Best Defense

Thomas E. Ricks' daily take on national security.

An interesting proposal to reduce suicide among people leaving the military

A lot of suicides occur when the new vet is transitioning from military to civilian life, writes Marine Sgt. James Galloway.

A Soldier assigned to 3rd Squadron, 4th Cavalry Regiment, 3rd Brigade Combat Team, 25th Infantry Division, conducts a helocast insertion into the Pacific Ocean near Marine Corps Training Area Bellows, Hawaii, on May 16, 2017. A UH-1Y “Super Huey” helicopter assigned to the Marine Light Attack Helicopter Squadron 367 provided aerial support for the Soldiers. (U.S. Army photo by Staff Sgt. Armando R. Limon, 3rd Brigade Combat Team, 25th Infantry Division)
A Soldier assigned to 3rd Squadron, 4th Cavalry Regiment, 3rd Brigade Combat Team, 25th Infantry Division, conducts a helocast insertion into the Pacific Ocean near Marine Corps Training Area Bellows, Hawaii, on May 16, 2017. A UH-1Y “Super Huey” helicopter assigned to the Marine Light Attack Helicopter Squadron 367 provided aerial support for the Soldiers. (U.S. Army photo by Staff Sgt. Armando R. Limon, 3rd Brigade Combat Team, 25th Infantry Division)
A Soldier assigned to 3rd Squadron, 4th Cavalry Regiment, 3rd Brigade Combat Team, 25th Infantry Division, conducts a helocast insertion into the Pacific Ocean near Marine Corps Training Area Bellows, Hawaii, on May 16, 2017. A UH-1Y “Super Huey” helicopter assigned to the Marine Light Attack Helicopter Squadron 367 provided aerial support for the Soldiers. (U.S. Army photo by Staff Sgt. Armando R. Limon, 3rd Brigade Combat Team, 25th Infantry Division)

A lot of suicides occur when the new vet is transitioning from military to civilian life, writes Marine Sgt. James Galloway. He notes that his own time just after being in the Marines was “the most difficult year of my life,” with a heavy sense of “loneliness, isolation, and … constant failures.”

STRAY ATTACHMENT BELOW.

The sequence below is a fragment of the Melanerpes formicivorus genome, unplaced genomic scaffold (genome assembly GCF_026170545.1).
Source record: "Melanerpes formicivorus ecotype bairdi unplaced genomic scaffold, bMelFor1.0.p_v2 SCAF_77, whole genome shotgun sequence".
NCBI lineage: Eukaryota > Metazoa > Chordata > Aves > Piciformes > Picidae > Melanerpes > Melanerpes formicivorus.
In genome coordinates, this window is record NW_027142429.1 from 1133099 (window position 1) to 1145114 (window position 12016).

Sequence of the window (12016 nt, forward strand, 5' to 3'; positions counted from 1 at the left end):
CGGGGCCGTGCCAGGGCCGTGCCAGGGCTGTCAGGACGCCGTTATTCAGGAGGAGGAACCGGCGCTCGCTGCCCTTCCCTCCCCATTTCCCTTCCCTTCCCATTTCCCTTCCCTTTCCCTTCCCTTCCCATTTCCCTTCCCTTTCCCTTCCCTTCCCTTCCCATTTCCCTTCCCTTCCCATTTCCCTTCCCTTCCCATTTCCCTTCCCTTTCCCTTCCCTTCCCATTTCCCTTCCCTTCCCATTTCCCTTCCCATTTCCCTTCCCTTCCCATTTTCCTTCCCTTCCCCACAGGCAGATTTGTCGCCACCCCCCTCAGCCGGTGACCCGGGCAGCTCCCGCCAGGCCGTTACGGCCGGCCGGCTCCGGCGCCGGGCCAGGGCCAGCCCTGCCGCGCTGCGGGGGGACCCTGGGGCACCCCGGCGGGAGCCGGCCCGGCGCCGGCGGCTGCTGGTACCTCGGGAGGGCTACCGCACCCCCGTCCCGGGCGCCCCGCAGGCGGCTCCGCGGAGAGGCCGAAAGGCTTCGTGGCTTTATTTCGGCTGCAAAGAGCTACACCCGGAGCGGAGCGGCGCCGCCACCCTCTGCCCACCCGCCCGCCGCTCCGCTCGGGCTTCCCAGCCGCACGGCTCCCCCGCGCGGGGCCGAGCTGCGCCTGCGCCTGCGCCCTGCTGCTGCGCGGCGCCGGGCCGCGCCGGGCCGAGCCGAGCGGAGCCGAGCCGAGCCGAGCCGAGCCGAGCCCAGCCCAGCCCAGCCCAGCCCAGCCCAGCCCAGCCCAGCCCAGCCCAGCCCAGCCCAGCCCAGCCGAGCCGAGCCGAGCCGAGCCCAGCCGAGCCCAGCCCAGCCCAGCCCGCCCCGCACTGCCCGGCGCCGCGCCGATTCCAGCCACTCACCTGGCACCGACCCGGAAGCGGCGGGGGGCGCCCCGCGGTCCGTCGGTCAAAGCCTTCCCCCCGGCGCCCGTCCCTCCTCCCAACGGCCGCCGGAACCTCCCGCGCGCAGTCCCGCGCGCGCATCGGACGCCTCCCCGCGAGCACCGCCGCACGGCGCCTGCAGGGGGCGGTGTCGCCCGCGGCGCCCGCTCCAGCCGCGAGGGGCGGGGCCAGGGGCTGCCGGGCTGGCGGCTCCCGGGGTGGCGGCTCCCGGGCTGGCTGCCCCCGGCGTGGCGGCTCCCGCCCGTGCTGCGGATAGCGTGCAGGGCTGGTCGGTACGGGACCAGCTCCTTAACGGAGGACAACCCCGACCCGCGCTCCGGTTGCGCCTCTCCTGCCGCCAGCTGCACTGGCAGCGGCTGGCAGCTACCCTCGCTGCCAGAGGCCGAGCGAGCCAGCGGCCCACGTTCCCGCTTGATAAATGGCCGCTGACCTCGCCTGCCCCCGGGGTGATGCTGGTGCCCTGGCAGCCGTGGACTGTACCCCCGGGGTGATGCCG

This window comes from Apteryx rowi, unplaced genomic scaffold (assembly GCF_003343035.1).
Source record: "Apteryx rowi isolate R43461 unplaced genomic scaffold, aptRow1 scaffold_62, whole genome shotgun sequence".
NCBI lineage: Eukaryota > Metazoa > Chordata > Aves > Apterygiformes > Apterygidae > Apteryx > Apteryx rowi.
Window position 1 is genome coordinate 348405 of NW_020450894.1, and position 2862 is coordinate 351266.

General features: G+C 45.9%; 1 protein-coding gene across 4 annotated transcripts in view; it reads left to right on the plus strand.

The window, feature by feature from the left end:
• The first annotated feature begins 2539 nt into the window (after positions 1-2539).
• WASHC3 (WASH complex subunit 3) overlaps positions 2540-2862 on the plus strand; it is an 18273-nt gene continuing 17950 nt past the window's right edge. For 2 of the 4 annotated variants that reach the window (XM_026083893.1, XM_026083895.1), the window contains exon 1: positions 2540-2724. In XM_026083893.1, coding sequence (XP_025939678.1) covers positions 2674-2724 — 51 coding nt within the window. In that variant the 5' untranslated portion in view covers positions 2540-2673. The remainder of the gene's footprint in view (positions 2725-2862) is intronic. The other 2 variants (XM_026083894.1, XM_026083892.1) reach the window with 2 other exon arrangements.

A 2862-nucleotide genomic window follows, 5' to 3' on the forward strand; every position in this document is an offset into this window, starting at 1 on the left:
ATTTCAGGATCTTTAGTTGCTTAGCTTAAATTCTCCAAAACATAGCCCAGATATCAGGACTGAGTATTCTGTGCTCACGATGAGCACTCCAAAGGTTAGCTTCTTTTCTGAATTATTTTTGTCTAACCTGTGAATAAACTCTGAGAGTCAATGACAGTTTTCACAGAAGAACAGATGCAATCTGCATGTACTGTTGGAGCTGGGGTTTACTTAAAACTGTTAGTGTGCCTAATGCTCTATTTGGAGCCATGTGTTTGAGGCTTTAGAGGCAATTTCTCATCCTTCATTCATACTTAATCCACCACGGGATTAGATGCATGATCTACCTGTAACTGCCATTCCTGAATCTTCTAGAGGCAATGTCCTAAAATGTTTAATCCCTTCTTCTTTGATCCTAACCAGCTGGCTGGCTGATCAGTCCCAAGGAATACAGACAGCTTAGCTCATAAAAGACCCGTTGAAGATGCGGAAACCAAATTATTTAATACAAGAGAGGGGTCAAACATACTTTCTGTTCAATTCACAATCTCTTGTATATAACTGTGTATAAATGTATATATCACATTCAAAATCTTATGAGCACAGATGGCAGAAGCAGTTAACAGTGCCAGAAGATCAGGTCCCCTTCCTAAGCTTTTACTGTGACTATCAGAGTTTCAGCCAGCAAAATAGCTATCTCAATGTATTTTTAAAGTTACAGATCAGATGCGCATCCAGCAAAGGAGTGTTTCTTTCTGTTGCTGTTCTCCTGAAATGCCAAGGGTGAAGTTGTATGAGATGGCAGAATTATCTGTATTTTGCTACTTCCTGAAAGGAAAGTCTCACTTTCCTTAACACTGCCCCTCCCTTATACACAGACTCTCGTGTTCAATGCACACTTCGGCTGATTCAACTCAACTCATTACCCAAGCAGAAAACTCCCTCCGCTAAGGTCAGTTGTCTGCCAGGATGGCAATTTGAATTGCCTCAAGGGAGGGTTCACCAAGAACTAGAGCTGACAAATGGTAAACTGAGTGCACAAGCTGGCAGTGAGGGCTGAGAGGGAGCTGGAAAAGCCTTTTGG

So, he proposes in the July issue of the Marine Corps Gazette, why not change the way we structure that transition?

He calls for the creation of a Selected Marine Corps Reserve unit in the new vet’s home state, with a mandatory 12-month obligation for first-term personnel, “because they are the ones who statistically fit the leading age group of veteran suicides. Additionally, they are the ones who most are ill-equipped to transition.”

A lot of suicides occur when the new vet is transitioning from military to civilian life, writes Marine Sgt. James Galloway. He notes that his own time just after being in the Marines was “the most difficult year of my life,” with a heavy sense of “loneliness, isolation, and … constant failures.”

So, he proposes in the July issue of the Marine Corps Gazette, why not change the way we structure that transition?

He calls for the creation of a Selected Marine Corps Reserve unit in the new vet’s home state, with a mandatory 12-month obligation for first-term personnel, “because they are the ones who statistically fit the leading age group of veteran suicides. Additionally, they are the ones who most are ill-equipped to transition.”

The new units would provide them with a network of other Marines going through the same experience, give them a sense of belonging, and put solutions to their problems in front of them. These units could perform some of the specialized Reserve functions, such as funeral details and community relations work, he says.

Photo credit: U.S. Department of Defense 

Thomas E. Ricks covered the U.S. military from 1991 to 2008 for the Wall Street Journal and then the Washington Post. He can be reached at ricksblogcomment@gmail.com. Twitter: @tomricks1

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